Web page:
The Main Reasons why Ethical Approval is Required
In order for research to result in benefit and minimise risk of harm, it must be conducted ethically. UCL's review processes are intended to ensure this whilst remaining sensitive to the needs of researchers.
If ethical approval is not obtained when it should have been (i.e. if the research is not exempt from ethical review) prior to commencement of a study, this could impact on a research participant's settlement in the event of a claim and could damage UCL's insurance profile. It is expected therefore that all studies that require ethical approval have that approval in place before the research begins.
It is generally accepted that funders, such as research councils will not provide financial support for research that does not have ethical approval. Many publications will now no longer accept for publication results of research that was not ethically approved. As such, researchers may need to present evidence of ethical approval in order to publish their results to the wider research community.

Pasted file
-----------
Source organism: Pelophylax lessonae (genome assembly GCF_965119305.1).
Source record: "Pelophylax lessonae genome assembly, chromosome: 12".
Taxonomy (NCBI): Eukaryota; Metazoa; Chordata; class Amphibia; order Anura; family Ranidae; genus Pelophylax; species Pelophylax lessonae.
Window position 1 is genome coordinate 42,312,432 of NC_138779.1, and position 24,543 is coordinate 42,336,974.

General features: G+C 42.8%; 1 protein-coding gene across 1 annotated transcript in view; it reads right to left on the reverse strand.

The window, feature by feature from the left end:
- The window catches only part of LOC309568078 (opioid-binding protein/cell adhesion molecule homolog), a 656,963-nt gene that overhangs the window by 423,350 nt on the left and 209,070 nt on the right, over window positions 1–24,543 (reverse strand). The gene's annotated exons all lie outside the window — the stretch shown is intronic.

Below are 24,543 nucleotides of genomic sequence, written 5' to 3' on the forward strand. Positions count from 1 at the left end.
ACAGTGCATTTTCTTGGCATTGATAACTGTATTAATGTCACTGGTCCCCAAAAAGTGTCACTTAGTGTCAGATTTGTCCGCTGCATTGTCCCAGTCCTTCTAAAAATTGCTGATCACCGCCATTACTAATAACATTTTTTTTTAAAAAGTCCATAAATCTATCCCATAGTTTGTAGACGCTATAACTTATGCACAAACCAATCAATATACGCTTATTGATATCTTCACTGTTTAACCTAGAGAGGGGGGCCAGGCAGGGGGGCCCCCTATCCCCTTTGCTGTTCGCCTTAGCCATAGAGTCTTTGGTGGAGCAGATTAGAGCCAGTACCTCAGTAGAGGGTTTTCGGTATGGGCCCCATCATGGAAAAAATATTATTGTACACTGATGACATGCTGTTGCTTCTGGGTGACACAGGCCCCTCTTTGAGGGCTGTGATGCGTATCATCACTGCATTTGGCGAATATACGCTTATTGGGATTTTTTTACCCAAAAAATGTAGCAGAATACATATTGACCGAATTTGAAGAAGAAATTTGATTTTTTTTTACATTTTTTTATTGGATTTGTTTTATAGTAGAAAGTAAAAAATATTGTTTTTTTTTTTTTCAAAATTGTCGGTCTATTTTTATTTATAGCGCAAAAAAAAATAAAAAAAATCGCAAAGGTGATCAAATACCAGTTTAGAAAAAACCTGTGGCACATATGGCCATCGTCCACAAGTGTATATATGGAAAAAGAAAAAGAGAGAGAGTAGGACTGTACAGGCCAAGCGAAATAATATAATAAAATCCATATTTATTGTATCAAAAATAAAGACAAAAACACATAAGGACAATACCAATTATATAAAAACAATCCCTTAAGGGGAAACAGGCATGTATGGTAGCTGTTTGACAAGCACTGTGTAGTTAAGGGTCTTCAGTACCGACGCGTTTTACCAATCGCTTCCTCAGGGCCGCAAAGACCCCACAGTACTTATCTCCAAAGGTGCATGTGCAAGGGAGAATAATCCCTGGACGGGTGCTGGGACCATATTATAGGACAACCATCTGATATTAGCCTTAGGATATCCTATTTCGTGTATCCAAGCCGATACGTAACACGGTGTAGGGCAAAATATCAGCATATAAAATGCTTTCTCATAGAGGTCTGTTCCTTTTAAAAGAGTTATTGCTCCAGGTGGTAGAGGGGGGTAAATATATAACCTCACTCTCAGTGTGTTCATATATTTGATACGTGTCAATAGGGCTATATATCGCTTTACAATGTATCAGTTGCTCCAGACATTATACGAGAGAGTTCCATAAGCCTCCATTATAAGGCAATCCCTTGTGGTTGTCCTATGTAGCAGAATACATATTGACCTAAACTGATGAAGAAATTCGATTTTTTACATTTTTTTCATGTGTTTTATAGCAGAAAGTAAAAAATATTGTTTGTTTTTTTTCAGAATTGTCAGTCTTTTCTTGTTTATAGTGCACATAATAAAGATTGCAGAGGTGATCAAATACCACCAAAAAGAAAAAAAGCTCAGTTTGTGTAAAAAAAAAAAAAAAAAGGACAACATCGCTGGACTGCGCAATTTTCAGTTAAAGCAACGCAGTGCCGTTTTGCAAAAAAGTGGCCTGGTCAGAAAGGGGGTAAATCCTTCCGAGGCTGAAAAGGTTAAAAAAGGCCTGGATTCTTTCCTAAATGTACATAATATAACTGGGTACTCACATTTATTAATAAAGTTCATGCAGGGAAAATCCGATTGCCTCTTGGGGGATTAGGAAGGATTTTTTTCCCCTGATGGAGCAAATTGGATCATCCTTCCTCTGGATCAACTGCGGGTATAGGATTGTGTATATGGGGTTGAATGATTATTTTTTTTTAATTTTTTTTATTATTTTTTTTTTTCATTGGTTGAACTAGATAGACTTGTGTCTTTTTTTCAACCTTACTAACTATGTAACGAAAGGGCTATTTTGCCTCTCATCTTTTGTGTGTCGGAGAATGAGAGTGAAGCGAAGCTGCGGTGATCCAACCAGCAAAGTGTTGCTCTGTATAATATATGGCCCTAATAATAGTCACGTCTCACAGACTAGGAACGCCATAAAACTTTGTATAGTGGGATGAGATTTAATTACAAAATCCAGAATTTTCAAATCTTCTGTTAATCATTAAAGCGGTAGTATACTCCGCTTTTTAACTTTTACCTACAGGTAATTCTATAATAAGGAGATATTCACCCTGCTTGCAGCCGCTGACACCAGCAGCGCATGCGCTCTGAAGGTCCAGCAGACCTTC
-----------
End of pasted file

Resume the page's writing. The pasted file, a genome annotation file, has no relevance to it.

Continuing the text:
Participants have the right to know who has access to their data and what is being done with it. Changes to modern society have seen an increase in litigation as a means of solving disputes. If ethical approval has not been obtained, the individual researcher bears personal responsibility for any claim.
The aim of ethical review is to protect participants. They are a valuable part of the research process and not merely a means of accessing data. However, ethical review also helps to protect the researcher. By obtaining ethical approval you are demonstrating that you have adhered to the accepted ethical standards of a genuine research study which could increase recruitment potential.